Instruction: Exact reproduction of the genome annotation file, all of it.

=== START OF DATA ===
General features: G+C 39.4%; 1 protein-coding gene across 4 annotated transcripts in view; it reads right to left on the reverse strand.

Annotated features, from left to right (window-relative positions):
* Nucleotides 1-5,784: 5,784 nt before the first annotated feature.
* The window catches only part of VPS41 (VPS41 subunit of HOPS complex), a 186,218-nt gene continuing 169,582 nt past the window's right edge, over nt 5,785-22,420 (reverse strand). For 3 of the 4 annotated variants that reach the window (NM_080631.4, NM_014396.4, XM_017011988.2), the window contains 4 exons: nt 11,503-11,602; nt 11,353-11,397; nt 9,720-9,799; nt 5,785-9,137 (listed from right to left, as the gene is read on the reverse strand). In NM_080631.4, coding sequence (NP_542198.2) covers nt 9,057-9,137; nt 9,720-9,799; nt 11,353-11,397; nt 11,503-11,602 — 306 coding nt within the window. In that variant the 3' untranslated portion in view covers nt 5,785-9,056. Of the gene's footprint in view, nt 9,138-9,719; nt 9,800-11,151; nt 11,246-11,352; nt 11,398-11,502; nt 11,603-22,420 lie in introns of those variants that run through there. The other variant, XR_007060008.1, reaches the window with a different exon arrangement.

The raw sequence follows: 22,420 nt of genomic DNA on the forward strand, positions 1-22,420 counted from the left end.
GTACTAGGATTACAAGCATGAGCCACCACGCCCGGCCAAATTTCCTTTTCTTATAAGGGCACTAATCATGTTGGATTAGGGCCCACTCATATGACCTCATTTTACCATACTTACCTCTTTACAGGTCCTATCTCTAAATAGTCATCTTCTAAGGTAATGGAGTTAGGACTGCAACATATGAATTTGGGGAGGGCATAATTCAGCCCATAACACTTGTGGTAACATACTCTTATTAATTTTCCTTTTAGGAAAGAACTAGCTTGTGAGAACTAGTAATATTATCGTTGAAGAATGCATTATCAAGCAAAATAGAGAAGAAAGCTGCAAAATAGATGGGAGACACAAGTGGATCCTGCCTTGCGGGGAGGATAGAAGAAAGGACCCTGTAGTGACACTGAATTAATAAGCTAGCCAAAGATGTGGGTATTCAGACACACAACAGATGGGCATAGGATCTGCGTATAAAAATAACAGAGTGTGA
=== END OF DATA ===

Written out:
General features: G+C 39.4%; 1 protein-coding gene across 4 annotated transcripts in view; it reads right to left on the reverse strand.

Annotated features, from left to right (window-relative positions):
* Nucleotides 1-5,784: 5,784 nt before the first annotated feature.
* The window catches only part of VPS41 (VPS41 subunit of HOPS complex), a 186,218-nt gene continuing 169,582 nt past the window's right edge, over nt 5,785-22,420 (reverse strand). For 3 of the 4 annotated variants that reach the window (NM_080631.4, NM_014396.4, XM_017011988.2), the window contains 4 exons: nt 11,503-11,602; nt 11,353-11,397; nt 9,720-9,799; nt 5,785-9,137 (listed from right to left, as the gene is read on the reverse strand). In NM_080631.4, coding sequence (NP_542198.2) covers nt 9,057-9,137; nt 9,720-9,799; nt 11,353-11,397; nt 11,503-11,602 — 306 coding nt within the window. In that variant the 3' untranslated portion in view covers nt 5,785-9,056. Of the gene's footprint in view, nt 9,138-9,719; nt 9,800-11,151; nt 11,246-11,352; nt 11,398-11,502; nt 11,603-22,420 lie in introns of those variants that run through there. The other variant, XR_007060008.1, reaches the window with a different exon arrangement.

The raw sequence follows: 22,420 nt of genomic DNA on the forward strand, positions 1-22,420 counted from the left end.
GTACTAGGATTACAAGCATGAGCCACCACGCCCGGCCAAATTTCCTTTTCTTATAAGGGCACTAATCATGTTGGATTAGGGCCCACTCATATGACCTCATTTTACCATACTTACCTCTTTACAGGTCCTATCTCTAAATAGTCATCTTCTAAGGTAATGGAGTTAGGACTGCAACATATGAATTTGGGGAGGGCATAATTCAGCCCATAACACTTGTGGTAACATACTCTTATTAATTTTCCTTTTAGGAAAGAACTAGCTTGTGAGAACTAGTAATATTATCGTTGAAGAATGCATTATCAAGCAAAATAGAGAAGAAAGCTGCAAAATAGATGGGAGACACAAGTGGATCCTGCCTTGCGGGGAGGATAGAAGAAAGGACCCTGTAGTGACACTGAATTAATAAGCTAGCCAAAGATGTGGGTATTCAGACACACAACAGATGGGCATAGGATCTGCGTATAAAAATAACAGAGTGTGA